Millions of people from the Plains to the South and mid-Atlantic will continue to battle a devastating heat wave that has already reached historic proportions.
Click here to see the latest news story on the unrelenting heat in the U.S.
Multiple cities across multiple states set or tied all-time record high temperatures since last week.
One of the cities hardest hit by this unprecedented heat wave is Charlotte, N.C. For the third consecutive day Sunday, the Queen City tied their all-time record high temperature of 104.
St. Louis, Little Rock, Kansas City and Nashville will in the core of the heat through the week with daytime highs within a few degrees of 100.
Meanwhile, as temperatures may be a few degrees lower around Washington, D.C., Charlotte and Atlanta, it is still dangerously hot. Many folks from the Ohio Valley to Virginia were without power Monday in the wake of devastating storms over the weekend.
For some it means not only no fans, but no running water for homeowners that have independent well water and no means to operate the pump.
Cities along the Eastern Seaboard, such as New York City, Philadelphia and Washington, D.C. will climb well into the 90s through the weekend. Folks in the Ohio Valley will endure highs well into the 90s through the week.
It will also drive more showers and thunderstorms, some of which may turn severe, especially over the Great Lakes
The large dome of high pressure responsible for the heat will slowly weaken through next week, gradually putting an end to the record-setting numbers. However, temperatures will remain well above normal for much of the eastern half of the country through at least Independence Day.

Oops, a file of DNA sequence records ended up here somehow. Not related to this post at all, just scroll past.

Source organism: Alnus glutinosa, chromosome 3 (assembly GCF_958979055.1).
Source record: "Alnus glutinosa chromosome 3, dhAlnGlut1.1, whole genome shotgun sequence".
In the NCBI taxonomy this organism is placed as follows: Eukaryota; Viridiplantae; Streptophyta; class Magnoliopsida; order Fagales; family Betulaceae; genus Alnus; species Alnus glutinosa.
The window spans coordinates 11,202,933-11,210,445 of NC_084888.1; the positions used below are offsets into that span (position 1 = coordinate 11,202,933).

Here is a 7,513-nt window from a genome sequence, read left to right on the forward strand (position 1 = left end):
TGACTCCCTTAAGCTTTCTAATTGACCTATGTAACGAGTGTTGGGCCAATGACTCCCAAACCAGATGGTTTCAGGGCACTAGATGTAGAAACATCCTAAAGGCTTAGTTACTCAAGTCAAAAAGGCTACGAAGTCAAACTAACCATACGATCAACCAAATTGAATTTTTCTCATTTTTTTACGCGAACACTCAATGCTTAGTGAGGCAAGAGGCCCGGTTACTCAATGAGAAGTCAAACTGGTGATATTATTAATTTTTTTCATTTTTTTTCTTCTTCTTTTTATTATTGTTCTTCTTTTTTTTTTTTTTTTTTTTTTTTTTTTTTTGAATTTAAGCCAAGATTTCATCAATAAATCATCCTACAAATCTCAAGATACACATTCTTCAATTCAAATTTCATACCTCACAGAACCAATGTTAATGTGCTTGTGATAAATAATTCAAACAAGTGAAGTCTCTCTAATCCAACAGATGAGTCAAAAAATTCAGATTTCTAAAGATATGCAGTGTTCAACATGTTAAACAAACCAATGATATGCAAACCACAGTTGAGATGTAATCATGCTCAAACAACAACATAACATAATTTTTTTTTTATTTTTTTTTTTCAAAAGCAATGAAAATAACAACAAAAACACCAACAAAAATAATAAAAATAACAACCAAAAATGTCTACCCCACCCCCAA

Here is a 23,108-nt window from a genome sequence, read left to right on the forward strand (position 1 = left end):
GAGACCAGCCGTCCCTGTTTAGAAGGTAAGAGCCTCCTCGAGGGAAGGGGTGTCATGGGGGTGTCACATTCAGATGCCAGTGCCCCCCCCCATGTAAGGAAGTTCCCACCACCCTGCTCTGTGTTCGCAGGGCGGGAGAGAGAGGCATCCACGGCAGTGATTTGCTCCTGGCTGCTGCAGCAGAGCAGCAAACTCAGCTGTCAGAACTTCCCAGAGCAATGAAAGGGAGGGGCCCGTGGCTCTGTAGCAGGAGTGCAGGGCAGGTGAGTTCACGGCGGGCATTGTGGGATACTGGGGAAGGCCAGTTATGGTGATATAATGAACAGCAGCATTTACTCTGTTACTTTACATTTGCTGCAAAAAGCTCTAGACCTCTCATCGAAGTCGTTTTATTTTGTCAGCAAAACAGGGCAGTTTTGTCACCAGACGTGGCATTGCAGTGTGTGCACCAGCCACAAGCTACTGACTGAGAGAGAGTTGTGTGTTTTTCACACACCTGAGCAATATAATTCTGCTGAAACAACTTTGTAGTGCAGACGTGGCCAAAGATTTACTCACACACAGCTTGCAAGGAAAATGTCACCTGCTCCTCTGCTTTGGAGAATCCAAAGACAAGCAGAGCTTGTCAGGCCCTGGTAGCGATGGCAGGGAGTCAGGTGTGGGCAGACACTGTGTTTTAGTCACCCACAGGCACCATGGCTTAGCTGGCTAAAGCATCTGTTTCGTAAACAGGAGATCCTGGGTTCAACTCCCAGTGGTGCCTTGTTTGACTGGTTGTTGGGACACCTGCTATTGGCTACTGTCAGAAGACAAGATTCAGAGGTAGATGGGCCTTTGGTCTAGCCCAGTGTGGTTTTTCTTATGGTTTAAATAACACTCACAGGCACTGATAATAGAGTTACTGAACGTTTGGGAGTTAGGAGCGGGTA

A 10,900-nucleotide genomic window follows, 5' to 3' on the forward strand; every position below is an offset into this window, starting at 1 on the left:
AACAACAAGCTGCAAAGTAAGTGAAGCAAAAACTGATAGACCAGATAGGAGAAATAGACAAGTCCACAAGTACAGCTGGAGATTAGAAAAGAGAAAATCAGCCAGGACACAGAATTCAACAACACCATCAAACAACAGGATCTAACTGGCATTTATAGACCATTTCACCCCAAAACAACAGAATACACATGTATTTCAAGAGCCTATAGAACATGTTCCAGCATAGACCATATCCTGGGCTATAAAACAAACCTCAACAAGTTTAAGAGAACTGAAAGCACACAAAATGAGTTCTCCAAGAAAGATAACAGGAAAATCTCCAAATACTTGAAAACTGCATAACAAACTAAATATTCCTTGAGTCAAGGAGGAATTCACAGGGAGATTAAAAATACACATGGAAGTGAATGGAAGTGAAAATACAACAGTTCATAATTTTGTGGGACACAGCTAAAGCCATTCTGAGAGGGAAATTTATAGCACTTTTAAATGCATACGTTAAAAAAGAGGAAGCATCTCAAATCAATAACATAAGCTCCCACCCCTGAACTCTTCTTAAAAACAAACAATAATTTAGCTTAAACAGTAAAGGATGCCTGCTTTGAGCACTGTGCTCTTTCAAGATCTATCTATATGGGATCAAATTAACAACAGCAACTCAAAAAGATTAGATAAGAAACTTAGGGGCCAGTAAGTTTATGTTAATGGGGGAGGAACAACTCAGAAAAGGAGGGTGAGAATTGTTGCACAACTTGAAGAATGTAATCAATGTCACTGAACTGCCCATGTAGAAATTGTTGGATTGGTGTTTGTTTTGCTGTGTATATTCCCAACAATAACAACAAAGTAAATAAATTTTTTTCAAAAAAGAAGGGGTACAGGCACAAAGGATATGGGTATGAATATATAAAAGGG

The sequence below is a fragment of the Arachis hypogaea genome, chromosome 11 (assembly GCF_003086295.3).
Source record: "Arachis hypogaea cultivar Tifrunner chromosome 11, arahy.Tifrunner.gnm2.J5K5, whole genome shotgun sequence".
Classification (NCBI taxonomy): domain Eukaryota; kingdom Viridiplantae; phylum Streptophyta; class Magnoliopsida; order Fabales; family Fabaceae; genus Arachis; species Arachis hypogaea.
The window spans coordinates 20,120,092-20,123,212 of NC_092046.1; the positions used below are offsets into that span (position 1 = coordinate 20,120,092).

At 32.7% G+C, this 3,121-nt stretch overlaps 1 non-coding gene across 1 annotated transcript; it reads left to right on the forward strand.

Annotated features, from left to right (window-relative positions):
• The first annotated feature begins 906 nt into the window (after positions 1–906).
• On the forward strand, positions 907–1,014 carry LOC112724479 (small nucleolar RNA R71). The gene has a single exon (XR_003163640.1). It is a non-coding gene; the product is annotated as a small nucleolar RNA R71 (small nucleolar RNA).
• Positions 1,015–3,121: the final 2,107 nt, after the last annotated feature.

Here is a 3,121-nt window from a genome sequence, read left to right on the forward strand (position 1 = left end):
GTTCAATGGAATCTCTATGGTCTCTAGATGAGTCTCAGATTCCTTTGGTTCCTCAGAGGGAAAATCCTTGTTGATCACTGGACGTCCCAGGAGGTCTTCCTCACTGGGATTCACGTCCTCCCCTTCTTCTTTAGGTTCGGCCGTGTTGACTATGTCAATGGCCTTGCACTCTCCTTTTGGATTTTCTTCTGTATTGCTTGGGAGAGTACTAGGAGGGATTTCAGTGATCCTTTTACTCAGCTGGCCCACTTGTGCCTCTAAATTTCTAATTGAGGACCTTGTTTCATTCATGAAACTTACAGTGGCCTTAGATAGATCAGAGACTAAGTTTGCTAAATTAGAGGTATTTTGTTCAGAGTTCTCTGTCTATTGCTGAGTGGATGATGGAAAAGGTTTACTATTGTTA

This weekend will be one of the busiest travel weekends across the country as millions people head home from Christmas travels.
Just in time for Boxing Day and the weekend, a winter storm is set to dive into the United Kingdom and central Europe with rain and disruptive snow.
A system tracking over the Rocky Mountains will spread snow over the region and into the Plains through the remainder of the week.
While lacking across a large part of the United States on Christmas Day, arctic air is set to make a comeback during the final days of 2014.
On Christmas Day in 1776, George Washington led his troops across the Delaware River, in spite of treacherous weather, for a pivotal moment in the Revolutionary War.
While many areas across the country felt a milder Christmas morning, residents across Utah, Montana and Idaho woke to snow-covered ground in time for holiday celebrations.
Cap May, NJ (1909)
28.57" barometer reading during large coastal storm.
Record Christmas cold wave: 1 degree - Philadelphia, PA (tied record) -12 degrees - Pittsburgh, PA -12 degrees - Cincinnati, OH -4 degrees - Nashville, TN 41 degrees - Miami, FL
International Falls, MN (1991)
38 degrees - the "warmest" Christmas on record.